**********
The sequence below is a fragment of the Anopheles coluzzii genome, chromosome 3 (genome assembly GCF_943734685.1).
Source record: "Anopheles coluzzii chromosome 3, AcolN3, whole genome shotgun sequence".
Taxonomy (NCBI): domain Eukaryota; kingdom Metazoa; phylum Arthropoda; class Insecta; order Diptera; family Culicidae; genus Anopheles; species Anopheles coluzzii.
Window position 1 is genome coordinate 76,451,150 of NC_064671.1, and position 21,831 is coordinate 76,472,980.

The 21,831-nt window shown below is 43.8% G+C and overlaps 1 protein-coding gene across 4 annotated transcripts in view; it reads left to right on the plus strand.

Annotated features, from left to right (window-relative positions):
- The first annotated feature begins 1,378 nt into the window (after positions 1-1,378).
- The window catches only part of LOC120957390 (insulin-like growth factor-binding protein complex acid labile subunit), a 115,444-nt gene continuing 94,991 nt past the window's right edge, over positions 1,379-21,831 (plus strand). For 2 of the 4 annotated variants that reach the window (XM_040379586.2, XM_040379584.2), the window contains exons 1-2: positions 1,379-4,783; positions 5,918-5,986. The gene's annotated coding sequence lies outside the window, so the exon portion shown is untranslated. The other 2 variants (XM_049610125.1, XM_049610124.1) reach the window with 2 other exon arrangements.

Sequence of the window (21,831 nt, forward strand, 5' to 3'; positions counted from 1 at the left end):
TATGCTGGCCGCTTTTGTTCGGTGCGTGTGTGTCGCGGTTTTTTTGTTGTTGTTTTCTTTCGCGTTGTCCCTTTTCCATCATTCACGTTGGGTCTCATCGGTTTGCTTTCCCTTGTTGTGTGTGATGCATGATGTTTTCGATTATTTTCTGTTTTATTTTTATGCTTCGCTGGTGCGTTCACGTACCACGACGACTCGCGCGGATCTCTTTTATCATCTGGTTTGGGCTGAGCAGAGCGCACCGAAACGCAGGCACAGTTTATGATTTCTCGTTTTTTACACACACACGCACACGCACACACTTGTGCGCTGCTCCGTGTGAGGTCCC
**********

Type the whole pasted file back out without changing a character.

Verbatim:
The sequence below is a fragment of the Anopheles coluzzii genome, chromosome 3 (genome assembly GCF_943734685.1).
Source record: "Anopheles coluzzii chromosome 3, AcolN3, whole genome shotgun sequence".
Taxonomy (NCBI): domain Eukaryota; kingdom Metazoa; phylum Arthropoda; class Insecta; order Diptera; family Culicidae; genus Anopheles; species Anopheles coluzzii.
Window position 1 is genome coordinate 76,451,150 of NC_064671.1, and position 21,831 is coordinate 76,472,980.

The 21,831-nt window shown below is 43.8% G+C and overlaps 1 protein-coding gene across 4 annotated transcripts in view; it reads left to right on the plus strand.

Annotated features, from left to right (window-relative positions):
- The first annotated feature begins 1,378 nt into the window (after positions 1-1,378).
- The window catches only part of LOC120957390 (insulin-like growth factor-binding protein complex acid labile subunit), a 115,444-nt gene continuing 94,991 nt past the window's right edge, over positions 1,379-21,831 (plus strand). For 2 of the 4 annotated variants that reach the window (XM_040379586.2, XM_040379584.2), the window contains exons 1-2: positions 1,379-4,783; positions 5,918-5,986. The gene's annotated coding sequence lies outside the window, so the exon portion shown is untranslated. The other 2 variants (XM_049610125.1, XM_049610124.1) reach the window with 2 other exon arrangements.

Sequence of the window (21,831 nt, forward strand, 5' to 3'; positions counted from 1 at the left end):
TATGCTGGCCGCTTTTGTTCGGTGCGTGTGTGTCGCGGTTTTTTTGTTGTTGTTTTCTTTCGCGTTGTCCCTTTTCCATCATTCACGTTGGGTCTCATCGGTTTGCTTTCCCTTGTTGTGTGTGATGCATGATGTTTTCGATTATTTTCTGTTTTATTTTTATGCTTCGCTGGTGCGTTCACGTACCACGACGACTCGCGCGGATCTCTTTTATCATCTGGTTTGGGCTGAGCAGAGCGCACCGAAACGCAGGCACAGTTTATGATTTCTCGTTTTTTACACACACACGCACACGCACACACTTGTGCGCTGCTCCGTGTGAGGTCCC